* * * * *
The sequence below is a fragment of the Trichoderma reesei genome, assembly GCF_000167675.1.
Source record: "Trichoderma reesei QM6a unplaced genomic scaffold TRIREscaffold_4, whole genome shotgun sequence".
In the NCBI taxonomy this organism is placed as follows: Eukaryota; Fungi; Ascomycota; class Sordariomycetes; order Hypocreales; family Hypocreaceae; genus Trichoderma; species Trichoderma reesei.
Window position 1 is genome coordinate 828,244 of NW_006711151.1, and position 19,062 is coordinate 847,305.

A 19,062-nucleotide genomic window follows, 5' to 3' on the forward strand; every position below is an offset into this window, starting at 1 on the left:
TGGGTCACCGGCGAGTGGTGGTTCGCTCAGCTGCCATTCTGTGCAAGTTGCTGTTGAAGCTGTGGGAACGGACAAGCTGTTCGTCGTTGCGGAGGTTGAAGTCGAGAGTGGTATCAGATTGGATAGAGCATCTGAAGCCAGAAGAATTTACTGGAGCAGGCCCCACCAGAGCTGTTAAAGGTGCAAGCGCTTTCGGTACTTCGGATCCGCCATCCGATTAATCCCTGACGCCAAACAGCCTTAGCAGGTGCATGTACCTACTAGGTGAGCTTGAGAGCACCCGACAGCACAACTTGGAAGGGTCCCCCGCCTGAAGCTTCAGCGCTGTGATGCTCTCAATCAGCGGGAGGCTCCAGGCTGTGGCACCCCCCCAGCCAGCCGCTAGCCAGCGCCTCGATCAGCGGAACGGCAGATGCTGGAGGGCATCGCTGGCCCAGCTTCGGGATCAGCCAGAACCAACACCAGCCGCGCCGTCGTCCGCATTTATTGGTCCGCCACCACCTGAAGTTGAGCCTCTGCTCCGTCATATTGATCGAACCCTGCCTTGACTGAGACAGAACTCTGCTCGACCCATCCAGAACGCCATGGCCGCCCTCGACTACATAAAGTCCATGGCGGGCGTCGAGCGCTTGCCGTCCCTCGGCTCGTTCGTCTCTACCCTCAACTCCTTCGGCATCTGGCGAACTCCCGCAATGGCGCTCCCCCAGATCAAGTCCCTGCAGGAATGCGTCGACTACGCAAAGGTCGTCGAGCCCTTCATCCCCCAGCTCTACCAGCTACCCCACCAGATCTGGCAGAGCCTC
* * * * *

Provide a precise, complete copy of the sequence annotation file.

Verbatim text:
The sequence below is a fragment of the Trichoderma reesei genome, assembly GCF_000167675.1.
Source record: "Trichoderma reesei QM6a unplaced genomic scaffold TRIREscaffold_4, whole genome shotgun sequence".
In the NCBI taxonomy this organism is placed as follows: Eukaryota; Fungi; Ascomycota; class Sordariomycetes; order Hypocreales; family Hypocreaceae; genus Trichoderma; species Trichoderma reesei.
Window position 1 is genome coordinate 828,244 of NW_006711151.1, and position 19,062 is coordinate 847,305.

A 19,062-nucleotide genomic window follows, 5' to 3' on the forward strand; every position below is an offset into this window, starting at 1 on the left:
TGGGTCACCGGCGAGTGGTGGTTCGCTCAGCTGCCATTCTGTGCAAGTTGCTGTTGAAGCTGTGGGAACGGACAAGCTGTTCGTCGTTGCGGAGGTTGAAGTCGAGAGTGGTATCAGATTGGATAGAGCATCTGAAGCCAGAAGAATTTACTGGAGCAGGCCCCACCAGAGCTGTTAAAGGTGCAAGCGCTTTCGGTACTTCGGATCCGCCATCCGATTAATCCCTGACGCCAAACAGCCTTAGCAGGTGCATGTACCTACTAGGTGAGCTTGAGAGCACCCGACAGCACAACTTGGAAGGGTCCCCCGCCTGAAGCTTCAGCGCTGTGATGCTCTCAATCAGCGGGAGGCTCCAGGCTGTGGCACCCCCCCAGCCAGCCGCTAGCCAGCGCCTCGATCAGCGGAACGGCAGATGCTGGAGGGCATCGCTGGCCCAGCTTCGGGATCAGCCAGAACCAACACCAGCCGCGCCGTCGTCCGCATTTATTGGTCCGCCACCACCTGAAGTTGAGCCTCTGCTCCGTCATATTGATCGAACCCTGCCTTGACTGAGACAGAACTCTGCTCGACCCATCCAGAACGCCATGGCCGCCCTCGACTACATAAAGTCCATGGCGGGCGTCGAGCGCTTGCCGTCCCTCGGCTCGTTCGTCTCTACCCTCAACTCCTTCGGCATCTGGCGAACTCCCGCAATGGCGCTCCCCCAGATCAAGTCCCTGCAGGAATGCGTCGACTACGCAAAGGTCGTCGAGCCCTTCATCCCCCAGCTCTACCAGCTACCCCACCAGATCTGGCAGAGCCTC